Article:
I read a fiction book. I don’t do that often, but this one sounded intriguing (and also seemed similar to a book I’ve written but have yet to get published), so I took a shot.

For a while, I was in love with this book. Also, it was different enough from my own that I wasn’t morose about getting beaten to the punch. The grandfather in this book is my new hero, and the person I want to be for my own daughters – or granddaughters if I’m ever lucky enough to have any. Many, many times the relationship between Calpurnia (Callie Vee) and her granddaddy brought tears to my eyes.

And then it happened. The ending. I won’t be the poop who gives it away, but to my mind the book didn’t so much end as just run out of steam. Maybe that’s the way the real world works, but I don’t want the real world. I want magic, power, consummation. I want Calpurnia to- well, if you want to know what I want her to do, you’ll have to wait for my book (fingers crossed). I think my ending is better.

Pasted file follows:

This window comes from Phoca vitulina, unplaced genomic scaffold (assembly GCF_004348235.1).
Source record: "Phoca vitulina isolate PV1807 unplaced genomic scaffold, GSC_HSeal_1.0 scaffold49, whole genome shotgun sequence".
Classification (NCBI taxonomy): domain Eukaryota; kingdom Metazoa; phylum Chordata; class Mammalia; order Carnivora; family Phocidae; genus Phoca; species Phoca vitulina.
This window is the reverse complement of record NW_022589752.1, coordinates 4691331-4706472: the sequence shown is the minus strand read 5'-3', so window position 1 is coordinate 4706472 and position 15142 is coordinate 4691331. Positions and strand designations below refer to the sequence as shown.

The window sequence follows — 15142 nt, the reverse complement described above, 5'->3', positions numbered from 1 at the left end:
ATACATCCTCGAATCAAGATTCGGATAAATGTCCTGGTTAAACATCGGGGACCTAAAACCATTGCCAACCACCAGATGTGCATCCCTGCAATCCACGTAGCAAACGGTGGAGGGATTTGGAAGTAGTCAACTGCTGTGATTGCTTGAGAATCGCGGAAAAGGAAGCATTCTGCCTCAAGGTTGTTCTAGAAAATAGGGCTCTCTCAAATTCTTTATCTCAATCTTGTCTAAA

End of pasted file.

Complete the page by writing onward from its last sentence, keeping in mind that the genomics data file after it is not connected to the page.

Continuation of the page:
This has happened before, with almost all the fiction books I’ve read in the last few years (not many). Wicked. The Fountainhead. Now this one. All left me at the end either wanting to heave the book across the room, or (in this case) feeling like a dog who, after chewing on a delicious bone, has had it suddenly ripped away without explanation. Fiction writers need better endings.

However, as I’ve just set a bar for myself, I’d better come up with a better ending for this entry. I’ll do so by quoting my new hero, Captain Walter Tate (CSA, retired), twice.

“I don’t have that many days left,” he said as we sat together in the library. “Why would I want to spend them on matters of drainage and overdue accounts? I must husband my hours and spend every one of them wisely. I regret that I didn’t come to this realization until I reached fifty years of age. Calpurnia, you would do well to adopt such an attitude at an earlier age. Spend each of your allotted hours with care.”

and then, much more briefly,

“all science begins with astonishment.”

Thanks, Granddaddy Tate, for a great ride. And to author Jacqueline Kelly, despite the ending, thank you for my new hero.